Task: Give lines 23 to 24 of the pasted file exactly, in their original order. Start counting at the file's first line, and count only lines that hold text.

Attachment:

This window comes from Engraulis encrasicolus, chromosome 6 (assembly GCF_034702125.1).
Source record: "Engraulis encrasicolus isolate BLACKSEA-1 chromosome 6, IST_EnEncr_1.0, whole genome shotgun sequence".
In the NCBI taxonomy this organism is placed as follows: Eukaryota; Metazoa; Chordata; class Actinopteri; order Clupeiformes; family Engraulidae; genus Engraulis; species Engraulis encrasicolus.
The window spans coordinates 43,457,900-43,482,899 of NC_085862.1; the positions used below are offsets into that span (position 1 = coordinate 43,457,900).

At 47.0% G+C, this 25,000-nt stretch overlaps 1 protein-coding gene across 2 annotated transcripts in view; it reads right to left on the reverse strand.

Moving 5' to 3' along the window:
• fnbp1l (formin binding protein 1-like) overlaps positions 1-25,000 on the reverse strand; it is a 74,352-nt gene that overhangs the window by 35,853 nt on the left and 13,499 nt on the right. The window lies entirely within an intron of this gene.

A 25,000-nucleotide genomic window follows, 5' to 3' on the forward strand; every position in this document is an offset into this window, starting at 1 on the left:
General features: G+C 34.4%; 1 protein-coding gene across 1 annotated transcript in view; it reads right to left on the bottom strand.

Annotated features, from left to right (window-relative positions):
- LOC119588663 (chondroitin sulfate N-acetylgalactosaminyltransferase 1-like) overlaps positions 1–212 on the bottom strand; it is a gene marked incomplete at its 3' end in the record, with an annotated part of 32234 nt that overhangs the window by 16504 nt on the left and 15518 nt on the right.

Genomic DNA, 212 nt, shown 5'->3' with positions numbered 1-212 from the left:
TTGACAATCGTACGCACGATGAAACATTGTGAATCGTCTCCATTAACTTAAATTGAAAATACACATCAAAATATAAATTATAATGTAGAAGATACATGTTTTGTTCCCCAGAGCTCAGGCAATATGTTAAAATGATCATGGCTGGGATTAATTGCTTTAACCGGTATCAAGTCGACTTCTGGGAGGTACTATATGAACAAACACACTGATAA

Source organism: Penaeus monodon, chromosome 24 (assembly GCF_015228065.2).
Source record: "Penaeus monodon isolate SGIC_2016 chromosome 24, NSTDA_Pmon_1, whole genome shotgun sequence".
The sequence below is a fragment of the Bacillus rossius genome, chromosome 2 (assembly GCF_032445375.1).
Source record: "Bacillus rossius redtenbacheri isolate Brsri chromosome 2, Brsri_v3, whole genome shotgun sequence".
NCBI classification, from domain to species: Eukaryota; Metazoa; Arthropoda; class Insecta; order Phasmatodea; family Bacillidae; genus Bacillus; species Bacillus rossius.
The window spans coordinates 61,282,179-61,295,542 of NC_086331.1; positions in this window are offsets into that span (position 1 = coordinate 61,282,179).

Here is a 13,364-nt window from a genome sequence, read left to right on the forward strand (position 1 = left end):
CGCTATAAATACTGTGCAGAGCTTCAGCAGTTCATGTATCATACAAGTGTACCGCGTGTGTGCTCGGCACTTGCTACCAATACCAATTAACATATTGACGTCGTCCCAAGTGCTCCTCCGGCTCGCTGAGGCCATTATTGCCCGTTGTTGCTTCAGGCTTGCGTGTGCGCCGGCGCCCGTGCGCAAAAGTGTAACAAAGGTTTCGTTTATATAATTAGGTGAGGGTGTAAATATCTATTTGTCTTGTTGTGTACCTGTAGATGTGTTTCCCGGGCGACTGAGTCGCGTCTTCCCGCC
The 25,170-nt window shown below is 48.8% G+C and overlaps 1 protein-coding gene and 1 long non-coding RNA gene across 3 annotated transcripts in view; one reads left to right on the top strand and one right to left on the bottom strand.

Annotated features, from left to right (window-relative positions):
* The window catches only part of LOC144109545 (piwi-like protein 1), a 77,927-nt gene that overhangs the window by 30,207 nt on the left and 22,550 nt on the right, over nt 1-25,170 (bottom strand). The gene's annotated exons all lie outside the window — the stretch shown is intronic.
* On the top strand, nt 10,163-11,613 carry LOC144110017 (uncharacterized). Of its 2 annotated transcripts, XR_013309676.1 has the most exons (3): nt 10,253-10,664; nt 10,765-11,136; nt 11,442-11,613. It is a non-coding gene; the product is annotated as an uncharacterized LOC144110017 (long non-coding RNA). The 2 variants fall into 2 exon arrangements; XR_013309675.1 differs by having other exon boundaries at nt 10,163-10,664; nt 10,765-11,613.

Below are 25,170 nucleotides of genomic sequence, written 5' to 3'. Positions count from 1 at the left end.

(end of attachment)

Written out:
Annotated features, from left to right (window-relative positions):
* The window catches only part of LOC144109545 (piwi-like protein 1), a 77,927-nt gene that overhangs the window by 30,207 nt on the left and 22,550 nt on the right, over nt 1-25,170 (bottom strand). The gene's annotated exons all lie outside the window — the stretch shown is intronic.